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Polarization in the United States is nearing crisis levels. Although Republican and Democratic leaders have been at partisan odds for years, hostility recently has grown within each party toward anyone willing to make a deal with the other side. And research now shows that bitter partisan divides reach into state and local politics as well.
Polarization is worsened by the way the United States runs elections – as winner-take-all contests, district-by-district, state-by-state. If all a candidate needs to win is more votes than the other person, each candidate has incentives to paint their main rival in the worst possible light and do the same thing to any other competitor who might appeal to their voter base.
How could these incentives change? Some are considering a reform called ranked-choice voting. In this system, citizens rank multiple candidates in order of their preference – rather than having to choose between two frontrunners or play the role of spoilers by picking a non-front-running candidate who cannot prevail. As we discuss below, ranked-choice voting takes two forms. Both versions make it easier for independents to run and win.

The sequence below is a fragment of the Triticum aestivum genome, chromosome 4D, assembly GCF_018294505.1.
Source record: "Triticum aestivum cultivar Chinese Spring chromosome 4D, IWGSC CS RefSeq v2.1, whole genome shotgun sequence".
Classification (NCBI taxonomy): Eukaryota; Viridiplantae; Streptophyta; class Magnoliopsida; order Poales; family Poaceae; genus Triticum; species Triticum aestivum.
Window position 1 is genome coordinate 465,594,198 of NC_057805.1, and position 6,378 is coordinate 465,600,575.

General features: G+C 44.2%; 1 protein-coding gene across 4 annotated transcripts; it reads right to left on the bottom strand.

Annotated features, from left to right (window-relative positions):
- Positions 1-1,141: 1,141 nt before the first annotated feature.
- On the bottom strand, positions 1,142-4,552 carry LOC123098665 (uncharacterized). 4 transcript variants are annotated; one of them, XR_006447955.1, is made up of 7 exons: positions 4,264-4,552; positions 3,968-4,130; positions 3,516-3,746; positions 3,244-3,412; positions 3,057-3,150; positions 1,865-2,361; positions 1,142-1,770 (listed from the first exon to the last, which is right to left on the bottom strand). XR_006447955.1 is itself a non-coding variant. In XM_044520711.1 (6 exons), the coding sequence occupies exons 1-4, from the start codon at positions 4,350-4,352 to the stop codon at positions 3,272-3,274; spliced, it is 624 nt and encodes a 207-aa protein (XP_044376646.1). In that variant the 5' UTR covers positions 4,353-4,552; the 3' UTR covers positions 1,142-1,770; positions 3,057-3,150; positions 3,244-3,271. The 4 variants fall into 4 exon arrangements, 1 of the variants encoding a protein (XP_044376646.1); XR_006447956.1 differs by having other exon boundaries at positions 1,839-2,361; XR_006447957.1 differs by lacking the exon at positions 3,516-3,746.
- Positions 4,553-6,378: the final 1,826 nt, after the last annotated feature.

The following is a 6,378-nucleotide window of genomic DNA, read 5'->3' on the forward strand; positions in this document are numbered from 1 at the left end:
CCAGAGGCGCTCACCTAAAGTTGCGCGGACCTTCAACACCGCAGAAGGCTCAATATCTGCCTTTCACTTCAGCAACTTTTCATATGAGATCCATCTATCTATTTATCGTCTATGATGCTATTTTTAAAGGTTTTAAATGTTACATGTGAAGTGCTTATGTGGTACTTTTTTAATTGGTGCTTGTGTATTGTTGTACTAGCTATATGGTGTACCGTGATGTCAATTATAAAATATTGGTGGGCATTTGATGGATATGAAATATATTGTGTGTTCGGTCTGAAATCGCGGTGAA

Vanishing Independents in an Era of Polarization
“Independents” are politicians willing to break with the major parties, at least some of the time. We use legislative voting records to find independents, rather just counting candidates who run for office without major-party labels. According to measures of Congressional polarization, there are fewer independents in office than at any point since Reconstruction.
Why have independents vanished? One reason is that each party’s base has learned how to game the primary elections that choose finalists for the general election. Recent books such as The Party Decides spell out this dynamic: A party’s most extreme supporters pressure its public figures. Then these figures anoint a candidate acceptable to the base. When the primary comes, the citizens most inclined to vote turn to party leadership for cues and ratify their frontrunner pick. As a result, the general election usually features two party-ratified extremists.
How Ranked-Choice Voting Works
There are two forms of ranked-choice voting: single-winner, where only one seat is available for multiple candidates, and multi-winner, where there are multiple seats available. In either case, the voter ranks candidates in order of his or her preference.
When the single-winner approach to ranked-choice voting is used in single-member districts, the winning candidate ultimately needs to get 50 percent plus one vote. If no candidate initially gets a majority of first-place votes, the candidate with the fewest is eliminated, and the votes cast for that candidate pass on to the candidates those voters ranked second on their ballots. The count continues in this way until one candidate wins a majority of ballots that remain in the final round of counting.